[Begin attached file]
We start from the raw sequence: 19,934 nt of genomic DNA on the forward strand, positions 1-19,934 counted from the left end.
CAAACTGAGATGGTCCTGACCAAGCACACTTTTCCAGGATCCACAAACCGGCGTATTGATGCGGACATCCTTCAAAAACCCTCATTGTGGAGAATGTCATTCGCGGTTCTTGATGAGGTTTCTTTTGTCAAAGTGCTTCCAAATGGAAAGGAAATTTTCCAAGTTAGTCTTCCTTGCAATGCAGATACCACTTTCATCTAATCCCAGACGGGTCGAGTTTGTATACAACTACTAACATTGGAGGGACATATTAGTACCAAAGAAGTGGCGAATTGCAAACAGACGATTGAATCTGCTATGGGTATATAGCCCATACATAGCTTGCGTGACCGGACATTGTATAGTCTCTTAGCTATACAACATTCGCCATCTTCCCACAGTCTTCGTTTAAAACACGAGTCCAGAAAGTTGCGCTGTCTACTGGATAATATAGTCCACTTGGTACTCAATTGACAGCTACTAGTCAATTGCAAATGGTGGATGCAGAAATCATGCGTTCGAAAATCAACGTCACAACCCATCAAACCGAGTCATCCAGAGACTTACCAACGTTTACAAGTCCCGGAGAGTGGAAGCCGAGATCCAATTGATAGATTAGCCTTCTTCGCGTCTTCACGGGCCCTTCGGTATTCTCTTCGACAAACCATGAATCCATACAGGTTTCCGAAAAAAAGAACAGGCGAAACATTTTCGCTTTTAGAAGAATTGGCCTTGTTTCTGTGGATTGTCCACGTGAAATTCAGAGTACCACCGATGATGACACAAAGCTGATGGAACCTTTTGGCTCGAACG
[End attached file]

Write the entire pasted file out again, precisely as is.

We start from the raw sequence: 19,934 nt of genomic DNA on the forward strand, positions 1-19,934 counted from the left end.
CAAACTGAGATGGTCCTGACCAAGCACACTTTTCCAGGATCCACAAACCGGCGTATTGATGCGGACATCCTTCAAAAACCCTCATTGTGGAGAATGTCATTCGCGGTTCTTGATGAGGTTTCTTTTGTCAAAGTGCTTCCAAATGGAAAGGAAATTTTCCAAGTTAGTCTTCCTTGCAATGCAGATACCACTTTCATCTAATCCCAGACGGGTCGAGTTTGTATACAACTACTAACATTGGAGGGACATATTAGTACCAAAGAAGTGGCGAATTGCAAACAGACGATTGAATCTGCTATGGGTATATAGCCCATACATAGCTTGCGTGACCGGACATTGTATAGTCTCTTAGCTATACAACATTCGCCATCTTCCCACAGTCTTCGTTTAAAACACGAGTCCAGAAAGTTGCGCTGTCTACTGGATAATATAGTCCACTTGGTACTCAATTGACAGCTACTAGTCAATTGCAAATGGTGGATGCAGAAATCATGCGTTCGAAAATCAACGTCACAACCCATCAAACCGAGTCATCCAGAGACTTACCAACGTTTACAAGTCCCGGAGAGTGGAAGCCGAGATCCAATTGATAGATTAGCCTTCTTCGCGTCTTCACGGGCCCTTCGGTATTCTCTTCGACAAACCATGAATCCATACAGGTTTCCGAAAAAAAGAACAGGCGAAACATTTTCGCTTTTAGAAGAATTGGCCTTGTTTCTGTGGATTGTCCACGTGAAATTCAGAGTACCACCGATGATGACACAAAGCTGATGGAACCTTTTGGCTCGAACG